Every mama knows, preschool conversations reveal some of life’s biggest truths.
It was my day to have the two for lunch after their morning at preschool, my younger daughter and her four-year-old friend. It was a Thursday thing that year. These besties loved spending as much time together as they could (and their moms didn’t mind having an extra half-day for errands every other week.)
My favorite hosting perk was eavesdropping on their winsome chatter in the back seat of the minivan after pick-up. Each exchange was interesting, but this one I never forgot.
My daughter’s friend clutched a purse full of treasures. After waiting the entire morning to break it open, she revealed its precious contents: barrettes, lip gloss, Littlest Pet Shop trinkets. She offered my daughter some of her coveted sparkly lotion. My daughter said almost proudly, “I can’t. I have sensible skin.”
Since birth, my daughter has suffered with allergies, extremely dry skin, and eczema. We tried dozens of different creams and lotions. Most (even the ones doctors recommended or prescribed) would sting her tiny cheeks and just make the painful redness worse. I held my breath every time we took the lid off a new one.
My daughter knew about her skin. She had heard years of talk about it, so she could talk about it, too. Almost. Just one syllable off when she responded to her friend.
We joked about that sweet faux pas for years, using “sensible” in place of “sensitive.” It seemed humorous, and really inaccurate. How could skin that is so delicate, so prone to being upset, so open to abuse, ever be practical?
How could” sensitive” ever be “sensible?”
Fast forward a few years. Adult children, heart failure, and a global pandemic all blindsided me in their own way. And each brought some unexpected clarity to those two terms.
Making Sense of Sensitive
This same daughter called in tears the day she started an internship at a homeless shelter near her university for her social work minor. It was the assignment no one else wanted but she bravely accepted. She texted me afterward: “I am too sensitive for this. I already cried on my first day.” One of the clients at the shelter had lit into my daughter as she offered help.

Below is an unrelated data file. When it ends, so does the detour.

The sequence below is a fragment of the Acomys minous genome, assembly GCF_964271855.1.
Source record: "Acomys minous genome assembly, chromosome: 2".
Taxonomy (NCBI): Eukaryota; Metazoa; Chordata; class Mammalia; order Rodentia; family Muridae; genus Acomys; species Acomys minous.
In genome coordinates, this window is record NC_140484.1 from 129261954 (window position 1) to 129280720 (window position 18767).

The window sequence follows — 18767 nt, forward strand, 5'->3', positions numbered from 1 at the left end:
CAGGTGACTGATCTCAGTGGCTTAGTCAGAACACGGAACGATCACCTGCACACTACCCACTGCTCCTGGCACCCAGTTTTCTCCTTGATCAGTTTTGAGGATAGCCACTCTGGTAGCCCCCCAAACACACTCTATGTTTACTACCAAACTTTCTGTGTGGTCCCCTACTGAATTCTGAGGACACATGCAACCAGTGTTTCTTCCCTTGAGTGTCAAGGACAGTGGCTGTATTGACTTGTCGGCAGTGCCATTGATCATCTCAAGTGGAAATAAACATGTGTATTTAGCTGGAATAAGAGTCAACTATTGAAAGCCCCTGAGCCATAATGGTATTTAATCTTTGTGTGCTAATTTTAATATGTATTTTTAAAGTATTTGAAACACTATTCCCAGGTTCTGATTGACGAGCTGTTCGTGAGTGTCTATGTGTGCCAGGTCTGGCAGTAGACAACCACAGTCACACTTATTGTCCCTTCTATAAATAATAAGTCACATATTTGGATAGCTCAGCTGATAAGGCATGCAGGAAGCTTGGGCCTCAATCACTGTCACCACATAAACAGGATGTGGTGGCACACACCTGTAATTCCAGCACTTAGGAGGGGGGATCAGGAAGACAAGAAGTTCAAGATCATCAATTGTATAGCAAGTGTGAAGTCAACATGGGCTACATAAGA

(To be clear, this girl is tenacious, a Billy goat, really. She gets things done and is a leader of the very best kind. So, I am always a bit surprised when her sensitive side pops up.)
We talked about how this woman has scars that have nothing to do with my daughter and how trauma tears people down and displaces all sorts of anger. She knew all that, but it still hurt deep down, because it seemed she couldn’t do the job she was assigned to. She felt her heart was preventing her from doing what her mind was trained to do.
She felt like a failure for being too sensitive in a harsh reality.
So, in true mama form, first I tried to convince her to request a different (safer) internship.
Then I worried about her all night.
Finally, I sent a rambling text:
Do you remember your friend’s sparkly lotion? How you had used “sensible” in place of “sensitive?” Praying for you last night, I realized that your forty-pound frame was onto something way back then. Sometimes, sensitive is sensible.
When I think of the word “sensible” I think of practical shoes or safe investments. I think of calculated and aloof, devoid of feeling. But, in relationships, in the stuff of life, sensible is not hard and calloused and indifferent. That is convenient, perhaps, but not sensible. The definition of sensible is “preferred or chosen in accordance with wisdom or forethought; likely to be of benefit.”
A sensitive spirit is preferred based on amazing perception and insight that most people don’t have. Just like most four-year-olds didn’t have psoriasis or eczema. Your sensitivity is what is called for and desperately needed in this broken, harsh reality. It is the very definition of sensible.Sensitivity is what is called for and desperately needed in this broken, harsh reality. It is the very definition of sensible. Click To Tweet